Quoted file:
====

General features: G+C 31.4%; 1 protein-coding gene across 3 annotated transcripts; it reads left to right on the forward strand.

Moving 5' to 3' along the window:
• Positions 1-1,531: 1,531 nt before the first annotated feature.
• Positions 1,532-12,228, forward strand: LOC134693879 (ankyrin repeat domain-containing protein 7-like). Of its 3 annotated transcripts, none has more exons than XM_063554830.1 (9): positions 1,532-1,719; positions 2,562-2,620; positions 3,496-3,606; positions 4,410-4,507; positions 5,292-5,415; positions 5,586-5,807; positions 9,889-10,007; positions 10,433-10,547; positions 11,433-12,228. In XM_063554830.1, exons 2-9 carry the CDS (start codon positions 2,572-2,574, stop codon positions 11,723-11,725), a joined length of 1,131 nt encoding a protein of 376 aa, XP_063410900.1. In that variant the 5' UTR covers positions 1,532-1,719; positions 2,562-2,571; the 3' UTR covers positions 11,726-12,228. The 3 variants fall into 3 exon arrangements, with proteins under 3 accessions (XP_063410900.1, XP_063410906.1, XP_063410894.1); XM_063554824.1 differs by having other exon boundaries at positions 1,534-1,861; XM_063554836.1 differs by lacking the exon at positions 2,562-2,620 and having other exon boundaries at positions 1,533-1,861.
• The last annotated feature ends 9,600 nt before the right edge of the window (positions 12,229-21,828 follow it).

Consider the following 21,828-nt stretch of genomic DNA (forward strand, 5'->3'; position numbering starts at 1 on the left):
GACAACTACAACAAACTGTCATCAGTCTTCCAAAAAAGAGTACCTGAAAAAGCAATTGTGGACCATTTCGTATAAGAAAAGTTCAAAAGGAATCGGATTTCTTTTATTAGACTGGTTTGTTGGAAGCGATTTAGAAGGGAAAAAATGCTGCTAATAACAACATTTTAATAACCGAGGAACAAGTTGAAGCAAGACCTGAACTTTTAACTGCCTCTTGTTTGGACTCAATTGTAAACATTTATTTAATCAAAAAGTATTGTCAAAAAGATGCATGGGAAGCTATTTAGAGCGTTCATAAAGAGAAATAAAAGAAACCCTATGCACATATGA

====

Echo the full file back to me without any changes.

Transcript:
General features: G+C 31.4%; 1 protein-coding gene across 3 annotated transcripts; it reads left to right on the forward strand.

Moving 5' to 3' along the window:
• Positions 1-1,531: 1,531 nt before the first annotated feature.
• Positions 1,532-12,228, forward strand: LOC134693879 (ankyrin repeat domain-containing protein 7-like). Of its 3 annotated transcripts, none has more exons than XM_063554830.1 (9): positions 1,532-1,719; positions 2,562-2,620; positions 3,496-3,606; positions 4,410-4,507; positions 5,292-5,415; positions 5,586-5,807; positions 9,889-10,007; positions 10,433-10,547; positions 11,433-12,228. In XM_063554830.1, exons 2-9 carry the CDS (start codon positions 2,572-2,574, stop codon positions 11,723-11,725), a joined length of 1,131 nt encoding a protein of 376 aa, XP_063410900.1. In that variant the 5' UTR covers positions 1,532-1,719; positions 2,562-2,571; the 3' UTR covers positions 11,726-12,228. The 3 variants fall into 3 exon arrangements, with proteins under 3 accessions (XP_063410900.1, XP_063410906.1, XP_063410894.1); XM_063554824.1 differs by having other exon boundaries at positions 1,534-1,861; XM_063554836.1 differs by lacking the exon at positions 2,562-2,620 and having other exon boundaries at positions 1,533-1,861.
• The last annotated feature ends 9,600 nt before the right edge of the window (positions 12,229-21,828 follow it).

Consider the following 21,828-nt stretch of genomic DNA (forward strand, 5'->3'; position numbering starts at 1 on the left):
GACAACTACAACAAACTGTCATCAGTCTTCCAAAAAAGAGTACCTGAAAAAGCAATTGTGGACCATTTCGTATAAGAAAAGTTCAAAAGGAATCGGATTTCTTTTATTAGACTGGTTTGTTGGAAGCGATTTAGAAGGGAAAAAATGCTGCTAATAACAACATTTTAATAACCGAGGAACAAGTTGAAGCAAGACCTGAACTTTTAACTGCCTCTTGTTTGGACTCAATTGTAAACATTTATTTAATCAAAAAGTATTGTCAAAAAGATGCATGGGAAGCTATTTAGAGCGTTCATAAAGAGAAATAAAAGAAACCCTATGCACATATGA